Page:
Question: Plot Of Exons In R
4
gravatar for pufferfish
8.7 years ago by
pufferfish260
South Africa
pufferfish260 wrote:

I have a vector of ids in R which corresponds to the exons that another vector of probes belongs to. e.g

c(10001,10001,10002,10003,10004,10005)

where the first two probes belong to the same exon

How can I plot this on a graph as thick rectangles? The example below was generated with python, but I'd like to do this in R alt text

A more generic, portable solution would be preferable, since I could experiment with different plotting libraries myself. i.e. What sort of object would I need to create and plot?

This could perhaps be generalized and posted on Stackoverflow instead, but I suspect this is a problem others here have encountered already.

R exon visualization • 3.8k views
ADD COMMENTlink modified 8.6 years ago by Steve Lianoglou5.0k • written 8.7 years ago by pufferfish260
4
gravatar for Neilfws
8.7 years ago by
Neilfws48k
Sydney, Australia
Neilfws48k wrote:

I assume you have more information than the vector of probe IDs, since you'll need it to generate a plot like your example.

I use GenomeGraphs from R Bioconductor for this type of plot. Take a look at the publication; you'll see some examples very similar to the one that you posted.

If that's not suitably "generic and portable", a lot can be achieved using ggplot2.

ADD COMMENTlink modified 4 months ago by RamRS26k • written 8.7 years ago by Neilfws48k

Looking for something more generic. E.g. in python I converted it to vector of rectangle coordinates, then drew them. I'm hoping it's something easier in R. Some sort of interval operation on the list first to check whether a probe is part of the previous exon Will carry on scratching around...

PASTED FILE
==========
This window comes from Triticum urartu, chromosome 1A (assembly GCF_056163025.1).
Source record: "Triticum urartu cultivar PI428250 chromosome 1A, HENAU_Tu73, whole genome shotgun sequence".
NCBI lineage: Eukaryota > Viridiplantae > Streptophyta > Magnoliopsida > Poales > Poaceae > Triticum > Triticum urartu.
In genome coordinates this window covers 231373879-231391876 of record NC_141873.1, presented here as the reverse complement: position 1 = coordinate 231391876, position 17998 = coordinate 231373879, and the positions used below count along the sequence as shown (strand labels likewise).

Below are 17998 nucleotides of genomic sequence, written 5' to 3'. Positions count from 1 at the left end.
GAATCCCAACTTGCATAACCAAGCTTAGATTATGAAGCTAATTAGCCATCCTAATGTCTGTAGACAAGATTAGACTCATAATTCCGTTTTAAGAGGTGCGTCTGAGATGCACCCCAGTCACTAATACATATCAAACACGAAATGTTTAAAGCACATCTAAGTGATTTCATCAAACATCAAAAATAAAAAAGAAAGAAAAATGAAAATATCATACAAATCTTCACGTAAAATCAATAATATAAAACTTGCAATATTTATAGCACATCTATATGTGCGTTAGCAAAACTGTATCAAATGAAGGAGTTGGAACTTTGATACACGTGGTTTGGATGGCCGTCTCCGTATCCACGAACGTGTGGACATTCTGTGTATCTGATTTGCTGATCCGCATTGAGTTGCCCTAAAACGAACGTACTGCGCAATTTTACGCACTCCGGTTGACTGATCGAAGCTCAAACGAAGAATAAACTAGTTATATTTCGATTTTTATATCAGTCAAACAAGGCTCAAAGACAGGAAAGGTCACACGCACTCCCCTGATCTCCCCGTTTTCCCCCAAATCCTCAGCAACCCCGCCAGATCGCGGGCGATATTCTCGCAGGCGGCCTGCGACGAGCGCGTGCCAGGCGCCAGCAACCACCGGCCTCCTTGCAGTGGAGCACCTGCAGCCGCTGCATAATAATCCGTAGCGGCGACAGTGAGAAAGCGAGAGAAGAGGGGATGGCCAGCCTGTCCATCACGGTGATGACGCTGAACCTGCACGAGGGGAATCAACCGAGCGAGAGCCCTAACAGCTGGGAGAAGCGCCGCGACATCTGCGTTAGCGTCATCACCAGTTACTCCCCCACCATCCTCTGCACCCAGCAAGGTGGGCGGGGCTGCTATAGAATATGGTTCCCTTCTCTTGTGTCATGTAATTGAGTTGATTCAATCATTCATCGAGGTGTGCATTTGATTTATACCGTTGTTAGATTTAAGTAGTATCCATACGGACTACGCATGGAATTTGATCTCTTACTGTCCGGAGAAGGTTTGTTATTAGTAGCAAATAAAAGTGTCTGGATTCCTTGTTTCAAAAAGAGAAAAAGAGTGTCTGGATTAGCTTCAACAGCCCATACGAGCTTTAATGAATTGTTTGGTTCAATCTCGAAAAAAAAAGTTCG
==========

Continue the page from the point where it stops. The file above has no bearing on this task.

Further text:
ADD REPLYlink written 8.7 years ago by pufferfish260

Oops, yes I also have the intensity data, which I know how to plot. Only supplied the exon IDs because I'm specifically interested in how one would plot the horizontal bars below.

ADD REPLYlink written 8.7 years ago by pufferfish260

I assumed you'd need the exon coordinates (relative or absolute) for that.

ADD REPLYlink written 8.7 years ago by Neilfws48k
0
gravatar for Steve Lianoglou
8.7 years ago by
Steve Lianoglou5.0k
US
Steve Lianoglou5.0k wrote:

Answering the questions that appear in your comments to @neifws:

  • You would simply plot a vector of rectangle coordinates using the rect function.
  • For generic interval operations, you should look into the GenomicRanges package, which is built on top of the functionality found in IRanges. Briefly, you would store the positions of where your probes align in a GRanges object and your exonic locations in an other GRanges object, then you'd use the findOverlaps or subsetByOverlaps functions to figure out which probes land in which exons.
ADD COMMENTlink written 8.7 years ago by Steve Lianoglou5.0k
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